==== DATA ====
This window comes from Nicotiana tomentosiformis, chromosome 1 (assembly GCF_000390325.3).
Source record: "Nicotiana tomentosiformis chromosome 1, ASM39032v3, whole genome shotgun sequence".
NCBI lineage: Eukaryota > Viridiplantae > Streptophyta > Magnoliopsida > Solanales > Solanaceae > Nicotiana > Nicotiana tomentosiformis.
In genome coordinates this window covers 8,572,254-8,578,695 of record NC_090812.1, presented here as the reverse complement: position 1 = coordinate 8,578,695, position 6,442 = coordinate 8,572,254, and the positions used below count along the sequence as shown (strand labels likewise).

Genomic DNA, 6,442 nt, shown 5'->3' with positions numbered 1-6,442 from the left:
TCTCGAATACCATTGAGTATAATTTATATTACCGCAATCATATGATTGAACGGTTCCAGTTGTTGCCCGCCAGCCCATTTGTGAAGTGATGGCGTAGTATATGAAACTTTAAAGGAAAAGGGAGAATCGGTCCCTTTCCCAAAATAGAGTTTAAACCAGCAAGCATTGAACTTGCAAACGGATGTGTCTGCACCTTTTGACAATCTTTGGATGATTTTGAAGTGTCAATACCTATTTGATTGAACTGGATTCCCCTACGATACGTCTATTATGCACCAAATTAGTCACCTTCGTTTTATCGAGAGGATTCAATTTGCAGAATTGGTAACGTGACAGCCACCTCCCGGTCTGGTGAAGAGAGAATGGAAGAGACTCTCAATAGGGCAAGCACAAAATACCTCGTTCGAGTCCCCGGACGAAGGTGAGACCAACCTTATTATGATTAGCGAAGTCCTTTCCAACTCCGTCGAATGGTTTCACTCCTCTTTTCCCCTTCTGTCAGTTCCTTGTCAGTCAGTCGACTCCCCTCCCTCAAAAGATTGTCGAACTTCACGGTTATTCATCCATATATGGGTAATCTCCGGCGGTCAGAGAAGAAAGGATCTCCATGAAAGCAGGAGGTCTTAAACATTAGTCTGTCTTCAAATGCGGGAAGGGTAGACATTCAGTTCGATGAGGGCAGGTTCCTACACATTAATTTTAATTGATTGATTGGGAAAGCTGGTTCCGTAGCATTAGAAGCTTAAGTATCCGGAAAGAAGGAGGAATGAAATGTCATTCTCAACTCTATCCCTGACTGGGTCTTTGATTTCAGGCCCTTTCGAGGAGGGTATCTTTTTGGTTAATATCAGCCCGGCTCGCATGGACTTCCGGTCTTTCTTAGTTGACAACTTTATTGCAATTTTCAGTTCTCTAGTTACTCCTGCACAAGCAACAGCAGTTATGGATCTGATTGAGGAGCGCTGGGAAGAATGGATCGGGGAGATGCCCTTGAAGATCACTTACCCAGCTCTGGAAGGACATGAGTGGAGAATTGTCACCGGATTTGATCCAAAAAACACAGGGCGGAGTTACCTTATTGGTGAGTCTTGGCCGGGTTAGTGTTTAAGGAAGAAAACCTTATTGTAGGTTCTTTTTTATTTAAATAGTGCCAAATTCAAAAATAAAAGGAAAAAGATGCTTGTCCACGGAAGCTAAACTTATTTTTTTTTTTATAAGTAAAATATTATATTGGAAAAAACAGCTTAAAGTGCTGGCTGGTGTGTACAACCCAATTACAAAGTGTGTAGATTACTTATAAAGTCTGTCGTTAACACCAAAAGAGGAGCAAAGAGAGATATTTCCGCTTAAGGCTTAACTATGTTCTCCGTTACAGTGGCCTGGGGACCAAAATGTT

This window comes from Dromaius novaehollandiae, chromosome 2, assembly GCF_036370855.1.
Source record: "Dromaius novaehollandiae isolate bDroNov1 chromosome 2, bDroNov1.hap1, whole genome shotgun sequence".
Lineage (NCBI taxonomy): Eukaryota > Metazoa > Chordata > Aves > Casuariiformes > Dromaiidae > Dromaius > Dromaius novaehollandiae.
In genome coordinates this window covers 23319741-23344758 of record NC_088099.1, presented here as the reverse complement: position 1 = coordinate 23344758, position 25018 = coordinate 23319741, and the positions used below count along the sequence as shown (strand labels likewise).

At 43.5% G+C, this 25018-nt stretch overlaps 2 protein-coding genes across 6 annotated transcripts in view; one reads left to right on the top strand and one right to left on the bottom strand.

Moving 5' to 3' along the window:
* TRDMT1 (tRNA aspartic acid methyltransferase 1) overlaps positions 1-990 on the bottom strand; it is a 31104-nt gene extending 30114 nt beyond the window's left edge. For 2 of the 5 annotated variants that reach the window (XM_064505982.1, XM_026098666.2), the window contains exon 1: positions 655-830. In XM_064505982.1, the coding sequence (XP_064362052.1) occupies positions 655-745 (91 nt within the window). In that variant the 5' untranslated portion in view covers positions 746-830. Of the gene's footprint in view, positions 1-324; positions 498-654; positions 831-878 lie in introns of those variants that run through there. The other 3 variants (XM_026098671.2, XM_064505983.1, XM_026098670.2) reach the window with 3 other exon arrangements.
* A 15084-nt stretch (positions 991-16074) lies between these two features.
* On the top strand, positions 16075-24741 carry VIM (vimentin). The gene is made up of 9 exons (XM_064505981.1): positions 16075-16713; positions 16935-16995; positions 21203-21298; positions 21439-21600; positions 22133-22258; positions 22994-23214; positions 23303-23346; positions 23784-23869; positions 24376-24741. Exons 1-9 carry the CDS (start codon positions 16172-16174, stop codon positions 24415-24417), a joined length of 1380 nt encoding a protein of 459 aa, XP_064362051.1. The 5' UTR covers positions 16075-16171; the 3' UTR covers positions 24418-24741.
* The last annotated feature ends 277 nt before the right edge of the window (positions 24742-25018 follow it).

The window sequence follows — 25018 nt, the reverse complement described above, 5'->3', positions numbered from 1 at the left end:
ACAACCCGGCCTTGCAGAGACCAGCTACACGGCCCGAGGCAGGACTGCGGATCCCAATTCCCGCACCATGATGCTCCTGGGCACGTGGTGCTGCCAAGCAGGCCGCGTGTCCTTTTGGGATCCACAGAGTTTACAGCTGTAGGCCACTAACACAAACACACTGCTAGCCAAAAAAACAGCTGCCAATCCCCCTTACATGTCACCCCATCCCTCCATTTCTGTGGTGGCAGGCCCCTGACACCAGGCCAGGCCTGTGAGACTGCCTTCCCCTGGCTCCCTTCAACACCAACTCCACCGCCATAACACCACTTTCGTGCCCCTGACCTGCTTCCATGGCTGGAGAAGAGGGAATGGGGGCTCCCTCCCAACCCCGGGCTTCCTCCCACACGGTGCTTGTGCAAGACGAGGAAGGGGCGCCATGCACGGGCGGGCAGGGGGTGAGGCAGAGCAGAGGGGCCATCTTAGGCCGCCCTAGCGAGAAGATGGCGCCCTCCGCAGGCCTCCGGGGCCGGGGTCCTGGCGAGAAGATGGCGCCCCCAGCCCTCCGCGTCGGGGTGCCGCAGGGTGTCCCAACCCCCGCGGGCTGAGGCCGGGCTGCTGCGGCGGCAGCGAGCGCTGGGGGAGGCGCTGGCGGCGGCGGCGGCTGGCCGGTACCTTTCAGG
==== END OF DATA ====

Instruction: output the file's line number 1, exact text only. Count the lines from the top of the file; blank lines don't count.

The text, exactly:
This window comes from Nicotiana tomentosiformis, chromosome 1 (assembly GCF_000390325.3).